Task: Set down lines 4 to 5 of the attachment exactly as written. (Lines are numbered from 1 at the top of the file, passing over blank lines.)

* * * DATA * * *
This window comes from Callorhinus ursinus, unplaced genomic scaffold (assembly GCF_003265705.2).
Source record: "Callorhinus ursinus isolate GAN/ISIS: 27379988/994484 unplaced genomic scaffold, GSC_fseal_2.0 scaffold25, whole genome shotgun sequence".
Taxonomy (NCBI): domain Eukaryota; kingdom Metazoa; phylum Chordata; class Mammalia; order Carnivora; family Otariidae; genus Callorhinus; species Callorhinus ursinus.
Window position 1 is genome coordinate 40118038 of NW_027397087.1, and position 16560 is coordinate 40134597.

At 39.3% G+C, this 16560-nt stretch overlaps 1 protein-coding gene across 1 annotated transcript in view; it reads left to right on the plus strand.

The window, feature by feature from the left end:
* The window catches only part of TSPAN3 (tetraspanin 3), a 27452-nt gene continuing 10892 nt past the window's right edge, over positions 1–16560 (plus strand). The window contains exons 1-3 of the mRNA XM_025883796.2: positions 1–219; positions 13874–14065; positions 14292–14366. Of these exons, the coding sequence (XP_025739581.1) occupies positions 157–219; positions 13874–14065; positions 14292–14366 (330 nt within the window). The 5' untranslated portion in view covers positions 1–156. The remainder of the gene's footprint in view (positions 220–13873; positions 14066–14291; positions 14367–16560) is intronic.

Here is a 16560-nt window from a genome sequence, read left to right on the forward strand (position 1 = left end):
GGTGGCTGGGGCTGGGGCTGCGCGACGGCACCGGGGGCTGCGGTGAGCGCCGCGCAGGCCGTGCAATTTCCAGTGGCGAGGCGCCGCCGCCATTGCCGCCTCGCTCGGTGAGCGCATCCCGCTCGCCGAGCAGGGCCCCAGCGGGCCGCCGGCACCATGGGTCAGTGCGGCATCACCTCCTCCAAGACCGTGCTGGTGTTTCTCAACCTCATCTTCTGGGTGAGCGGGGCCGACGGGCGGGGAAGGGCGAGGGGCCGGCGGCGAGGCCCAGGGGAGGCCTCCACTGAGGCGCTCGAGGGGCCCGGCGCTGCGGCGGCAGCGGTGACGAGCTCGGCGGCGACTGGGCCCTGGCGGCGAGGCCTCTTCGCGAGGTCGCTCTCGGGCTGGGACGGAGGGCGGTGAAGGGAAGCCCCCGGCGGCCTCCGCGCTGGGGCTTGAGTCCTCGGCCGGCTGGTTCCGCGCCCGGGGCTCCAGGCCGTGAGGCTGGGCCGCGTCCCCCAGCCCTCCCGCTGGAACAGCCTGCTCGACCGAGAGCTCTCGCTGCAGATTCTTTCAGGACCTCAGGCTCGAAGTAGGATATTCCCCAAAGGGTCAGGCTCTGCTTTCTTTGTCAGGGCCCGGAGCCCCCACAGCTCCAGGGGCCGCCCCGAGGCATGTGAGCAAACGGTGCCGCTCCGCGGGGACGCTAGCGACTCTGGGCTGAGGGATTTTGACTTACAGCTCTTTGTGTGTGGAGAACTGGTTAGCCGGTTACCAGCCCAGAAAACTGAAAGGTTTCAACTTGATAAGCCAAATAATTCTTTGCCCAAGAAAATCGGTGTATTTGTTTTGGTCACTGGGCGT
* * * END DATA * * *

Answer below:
Window position 1 is genome coordinate 40118038 of NW_027397087.1, and position 16560 is coordinate 40134597.

At 39.3% G+C, this 16560-nt stretch overlaps 1 protein-coding gene across 1 annotated transcript in view; it reads left to right on the plus strand.